It’s precisely this temperamentality, this “inbuilt randomness” as Duvall describes it, that has proven a source of inspiration while recording Norther. In order to produce the blustering, rain-like sounds that patter across the album’s opening track, Duvall and his bandmates constructed their very own six-note randomisers out of the vibration motors of mobile phones. With their guitars, as always, laid flat before them, they dangle the motors so that they dance lightly across the strings, flittering from one note to the next with the apparent indiscrimination of rainfall. The result, as Duvall points out to me, is analogous to the most ubiquitous of the aeolian instruments – the wind chime – with the six guitar strings functioning as the percussive tubes, and the motor, with all its aimlessness, mimicking the wind.

This concept is effectively an extension, or a reinterpretation, of Max Eastley’s ideas surrounding improvisational music. Eastley, a seasoned aeolian harp maker and Duvall’s long-term mentor, has in the past described free improvisation as being comparable to “the weather indoors”: the flowing, organic arousal of sound entirely for sound’s sake. With the motors, Duvall takes this concept, takes the wild and unwitting nature of the weather, and bottles it. “It’s controlled randomness,” he says. “The notes are within a certain range. Let’s surrender the order to something else.”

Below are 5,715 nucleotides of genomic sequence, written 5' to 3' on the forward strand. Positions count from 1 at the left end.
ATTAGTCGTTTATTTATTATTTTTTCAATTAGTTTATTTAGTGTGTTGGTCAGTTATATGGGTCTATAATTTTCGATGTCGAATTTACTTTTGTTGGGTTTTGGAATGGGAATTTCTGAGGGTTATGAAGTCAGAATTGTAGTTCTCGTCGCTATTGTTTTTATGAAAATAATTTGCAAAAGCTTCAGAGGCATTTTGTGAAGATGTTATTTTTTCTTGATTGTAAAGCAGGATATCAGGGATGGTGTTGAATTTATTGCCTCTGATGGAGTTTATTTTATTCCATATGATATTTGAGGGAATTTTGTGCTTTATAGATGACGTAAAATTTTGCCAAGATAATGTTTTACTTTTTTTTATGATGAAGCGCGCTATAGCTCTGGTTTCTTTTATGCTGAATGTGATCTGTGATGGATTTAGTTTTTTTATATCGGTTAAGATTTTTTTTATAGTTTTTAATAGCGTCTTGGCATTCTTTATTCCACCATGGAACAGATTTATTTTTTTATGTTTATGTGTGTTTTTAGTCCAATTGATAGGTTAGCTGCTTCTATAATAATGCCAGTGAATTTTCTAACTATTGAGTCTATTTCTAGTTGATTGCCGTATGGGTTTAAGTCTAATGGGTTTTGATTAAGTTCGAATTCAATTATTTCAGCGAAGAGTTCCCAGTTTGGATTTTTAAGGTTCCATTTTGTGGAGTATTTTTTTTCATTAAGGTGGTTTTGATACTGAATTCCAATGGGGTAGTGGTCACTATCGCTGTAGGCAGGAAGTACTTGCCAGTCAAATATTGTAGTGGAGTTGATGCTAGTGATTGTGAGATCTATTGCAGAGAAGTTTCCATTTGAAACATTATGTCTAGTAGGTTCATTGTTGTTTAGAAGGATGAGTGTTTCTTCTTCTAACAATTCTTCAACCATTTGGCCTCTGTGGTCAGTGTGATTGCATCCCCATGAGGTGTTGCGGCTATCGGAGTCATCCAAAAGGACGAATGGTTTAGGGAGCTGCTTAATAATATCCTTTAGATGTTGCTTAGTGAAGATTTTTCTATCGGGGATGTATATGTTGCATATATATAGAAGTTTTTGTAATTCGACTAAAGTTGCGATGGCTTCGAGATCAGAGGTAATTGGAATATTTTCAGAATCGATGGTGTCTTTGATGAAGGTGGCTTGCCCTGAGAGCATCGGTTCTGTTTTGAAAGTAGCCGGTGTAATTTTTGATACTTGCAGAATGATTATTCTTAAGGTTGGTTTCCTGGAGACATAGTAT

The resulting opening track, aptly titled ‘Weather’, is an amalgamation of spontaneous sound. There’s the pattering of rain, there’s tones that breath through the piece as wind, and a low bass that could be thunder, or could be the motorbikes we can hear from the observatory rooftop, revving along the M53. The sounds come first, Duvall tells me, and then the song is built up accordingly. He describes how over the last decade, Ex-Easter have been nurturing an ever-expanding lexicon of noise-making techniques, adding to a vocabulary of sound that they’ve now had the privilege of drawing from when composing the new album. “There’s a lot of appeal in something doing the unexpected,” he tells me, once again surrendering his agency to the process. “I like the conjuring trick of summoning these tones, these colours. I like drawing them out of an unexpected source.”

This all leads back to the ‘Hidden Music’ that Duvall and I had been discussing earlier, and that evidently plays a crucial part in creating E-EIH’s living, organic sound. Duvall describes the pleasure he takes in finding music in the midst of noise, and soon enough we’re discussing novelty videos that incorporate hidden music within them: one of a guitarist who has perfected playing Super Mario sound effects, and another of a YouTuber who mimics the intonation and speech patterns of politicians on his bass. To Duvall, these videos are simply the translation of one sound source transposed onto another, by an unexpected instrument. It’s not difficult to see how this relates to his own process. His own band use guitars to imitate the weather, and the wind to mimic guitar feedback. There’s a constant correspondence to their music, so that the sounds are always uncannily familiar, and their sources always a surprise. Duvall jokes about the viral video of a shovel being thrown on the ground that sounds like the opening notes of ‘Smells Like Teen Spirit’, and one of a door scraping in a car park which resembles a Miles Davis trumpet line, likening them both to an audio-specific version of pareidolia — the phenomenon of seeing faces and patterns where there are none. This is Duvall’s condition, and it means that his songwriting process is as much about listening to sounds as it is about making them.